Double Vision

Seeing patterns in the photographs of Robert Mapplethorpe.

Robert Mapplethorpe

Whether he was making studies of pretty flowers or images of sadomasochist sex acts graphic enough to provoke lawsuits against the galleries and museums that exhibited them, the photographer Robert Mapplethorpe approached all his subjects with the same cool formality. Throughout his career, Mapplethorpe favored classic proportions, symmetry, and stark studio backdrops. In 1977 he had two shows concurrently in New York—one, in SoHo at the Holly Solomon Gallery, devoted to flora; and the other, in Chelsea at the Kitchen, exploring leather-daddy S&M. “Regardless of content, there was a lot of repetition in the way the pictures were composed,” explains Al Moran, a cofounder of OHWOW gallery in Los Angeles, where “As Above, So Below,” a survey of Mapplethorpe’s black and white photographs, is on view through March 29. Each of the 50 or so pictures in the show—which intentionally focuses on his lesser known work—has a correlating image, selected for its formal likeness. This is how a fashion shot of a model in a pool taken for Italian Vogue in 1984 comes to find itself the sibling to Suzie’s Couch, 1986, an interior of the decorator Suzie Frankfurt’s Upper East Side apartment. “We wanted to underscore the similarities in his composition,” Moran says. “That’s what made his photographs so recognizable—you can always tell a Mapplethorpe.”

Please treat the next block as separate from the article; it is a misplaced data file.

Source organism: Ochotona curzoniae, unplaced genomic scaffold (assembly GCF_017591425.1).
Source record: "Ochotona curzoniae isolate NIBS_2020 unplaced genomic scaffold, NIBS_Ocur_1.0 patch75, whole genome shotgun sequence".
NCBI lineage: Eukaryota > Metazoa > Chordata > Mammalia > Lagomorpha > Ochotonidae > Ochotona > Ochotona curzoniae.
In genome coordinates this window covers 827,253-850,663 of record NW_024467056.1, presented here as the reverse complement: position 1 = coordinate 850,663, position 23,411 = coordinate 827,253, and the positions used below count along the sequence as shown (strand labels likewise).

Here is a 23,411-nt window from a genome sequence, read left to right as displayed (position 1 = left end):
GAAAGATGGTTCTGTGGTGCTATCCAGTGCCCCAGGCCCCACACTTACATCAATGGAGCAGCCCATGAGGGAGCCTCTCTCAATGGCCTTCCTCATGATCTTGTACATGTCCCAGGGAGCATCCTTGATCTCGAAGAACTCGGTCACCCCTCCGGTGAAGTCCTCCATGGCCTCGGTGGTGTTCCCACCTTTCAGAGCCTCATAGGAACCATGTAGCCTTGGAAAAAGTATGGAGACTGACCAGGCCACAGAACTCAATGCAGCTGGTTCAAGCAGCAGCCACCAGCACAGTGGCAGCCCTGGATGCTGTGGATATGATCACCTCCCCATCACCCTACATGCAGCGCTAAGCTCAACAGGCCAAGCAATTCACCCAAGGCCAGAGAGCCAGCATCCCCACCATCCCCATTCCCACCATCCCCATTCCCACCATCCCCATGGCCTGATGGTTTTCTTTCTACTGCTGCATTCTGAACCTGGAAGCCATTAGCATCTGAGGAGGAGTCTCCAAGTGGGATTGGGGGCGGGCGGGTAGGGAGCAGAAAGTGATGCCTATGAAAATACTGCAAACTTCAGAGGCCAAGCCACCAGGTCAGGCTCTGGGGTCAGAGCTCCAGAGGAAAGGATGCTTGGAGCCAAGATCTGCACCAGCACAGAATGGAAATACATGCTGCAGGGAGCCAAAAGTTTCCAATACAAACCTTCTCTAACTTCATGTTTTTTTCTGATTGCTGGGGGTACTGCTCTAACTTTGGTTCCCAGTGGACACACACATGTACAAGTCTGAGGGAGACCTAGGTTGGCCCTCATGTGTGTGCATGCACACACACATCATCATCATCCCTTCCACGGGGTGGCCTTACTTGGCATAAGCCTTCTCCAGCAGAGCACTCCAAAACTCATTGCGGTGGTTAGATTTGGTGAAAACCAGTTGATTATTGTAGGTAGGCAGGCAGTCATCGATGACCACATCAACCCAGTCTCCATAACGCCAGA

Suzie's Couch, 1986. © Robert Mapplethorpe Foundation. Used by permission.